ON A ROLL: Members of TART (Traverse Area Recreation Trails) celebrated a new trail extension along the railroad right-of-way between Lautner Road and M-72 East in Acme last week. Combined with roadside improvments along Bunker Hill Road, the new trail will link the Grand Traverse Resort, Vasa Trailhead, and Williamsburg areas to the trail network in Traverse City. Work is also well underway on a new trail along the east side of Boardman Lake, running south from the district library.

HOMEGROWN TALENT Liz Ahrens has been named Executive Director of the Crooked Tree Arts Center in Petoskey after being determined as best choice for the position out of candidates from all over the Midwest. Liz replaces retiring director Dale Hull.
Crooked Tree‘s search committee said Ahren‘s leadership and communication skills, drive and passion for the arts in her role as PR Director made her the best choice to guide the arts center.
HATS OFF to local musicians Mike Moran and Brian Whitscell, who won top honors in the 2005 Michigan Songwriters Contest.
Mike Moran won second place with “I Can’t Make Everybody Happy,” and Brian Whitscell won third for “All I’ll Ever Ask,” which he co-wrote with David Runyan of Bellaire. Kelly Shively of Petoskey also won an honorable mention for “And the People Danced.”
Moran has performed throughout the Midwest, opening for Bob Dylan and Willie Nelson. He was named “Best New Artist” by Northern Express readers in 2004. His winning song was also named “Best Song of the Month” in November 2004 by Songwriters’ Universe of Los Angeles.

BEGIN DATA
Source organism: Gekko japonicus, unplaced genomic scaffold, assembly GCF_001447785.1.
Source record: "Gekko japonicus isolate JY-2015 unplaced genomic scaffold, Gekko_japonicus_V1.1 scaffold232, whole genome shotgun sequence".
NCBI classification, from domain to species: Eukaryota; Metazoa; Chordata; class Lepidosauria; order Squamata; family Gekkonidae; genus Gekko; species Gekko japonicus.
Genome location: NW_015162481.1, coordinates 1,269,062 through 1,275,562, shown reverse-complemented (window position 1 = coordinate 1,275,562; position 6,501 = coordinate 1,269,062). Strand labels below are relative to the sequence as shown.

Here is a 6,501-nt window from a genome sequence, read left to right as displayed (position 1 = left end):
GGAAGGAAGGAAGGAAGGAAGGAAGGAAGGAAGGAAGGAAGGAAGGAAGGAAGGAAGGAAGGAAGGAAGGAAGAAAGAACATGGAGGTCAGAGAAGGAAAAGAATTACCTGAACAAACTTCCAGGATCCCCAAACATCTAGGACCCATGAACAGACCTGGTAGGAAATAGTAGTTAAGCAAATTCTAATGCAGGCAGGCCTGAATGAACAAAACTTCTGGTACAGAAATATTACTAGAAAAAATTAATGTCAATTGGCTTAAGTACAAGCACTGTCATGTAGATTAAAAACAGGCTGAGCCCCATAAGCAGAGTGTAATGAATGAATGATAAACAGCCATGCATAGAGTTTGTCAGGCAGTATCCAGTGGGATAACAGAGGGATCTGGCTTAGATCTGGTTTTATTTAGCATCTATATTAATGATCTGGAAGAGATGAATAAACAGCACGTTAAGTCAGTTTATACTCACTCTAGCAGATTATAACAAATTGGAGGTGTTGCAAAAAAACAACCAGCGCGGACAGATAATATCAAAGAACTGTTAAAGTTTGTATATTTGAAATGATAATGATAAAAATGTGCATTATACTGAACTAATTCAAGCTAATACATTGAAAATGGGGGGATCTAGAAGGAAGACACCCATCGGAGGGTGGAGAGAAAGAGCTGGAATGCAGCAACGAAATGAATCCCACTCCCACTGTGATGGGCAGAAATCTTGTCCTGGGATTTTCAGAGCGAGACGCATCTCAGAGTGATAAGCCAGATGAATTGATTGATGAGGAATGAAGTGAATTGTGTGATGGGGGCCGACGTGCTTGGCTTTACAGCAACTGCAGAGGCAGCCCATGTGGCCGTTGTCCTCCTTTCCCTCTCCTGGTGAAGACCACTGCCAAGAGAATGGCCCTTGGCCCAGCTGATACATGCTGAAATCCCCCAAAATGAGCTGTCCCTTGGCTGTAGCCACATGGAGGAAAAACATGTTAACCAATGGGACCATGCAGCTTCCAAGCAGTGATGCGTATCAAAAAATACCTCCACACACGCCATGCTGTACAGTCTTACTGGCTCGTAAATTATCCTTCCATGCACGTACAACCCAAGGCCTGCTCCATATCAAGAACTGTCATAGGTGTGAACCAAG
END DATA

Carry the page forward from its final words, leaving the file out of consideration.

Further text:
Runyan and Whitscell started writing songs together about seven years ago. Their songs have been featured on “Northern Michigan Rocks, Vol. 1-3,“ produced by WKLT-FM. Both Dave and Brian are professional sound engineers.The contest drew about 500 entries from across the state, competing for 13 prizes.

A group of adventurers in the Upper Peninsula are making a trek by kayak, canoe and on foot from Lake Superior to Lake Michigan‘s Green Bay to raise awareness of the threat that metallic sulfide mining poses to Great Lakes Waters.
Here, Rob Cadmus explains the headwaters route within the McCormick Wilderness of the Ottawa National Forest.
Plans for sulfide mining could flush the region‘s watersheds with sulfuric acid, say members of Northwoods Wilderness Recovery and the Upper Peninsula Environmental Coalition. In addition to damaging the region‘s rivers, streams and wetlands, the flow of acid could impact the Great Lakes.
But the infusion of mining jobs is an incentive to many in the U.P., even if they last only a predicted seven years.
Activists claim the jobs incentive is a “boom & bust“ gambit that will harm the U.P. in the long run by damaging the environment and tourism.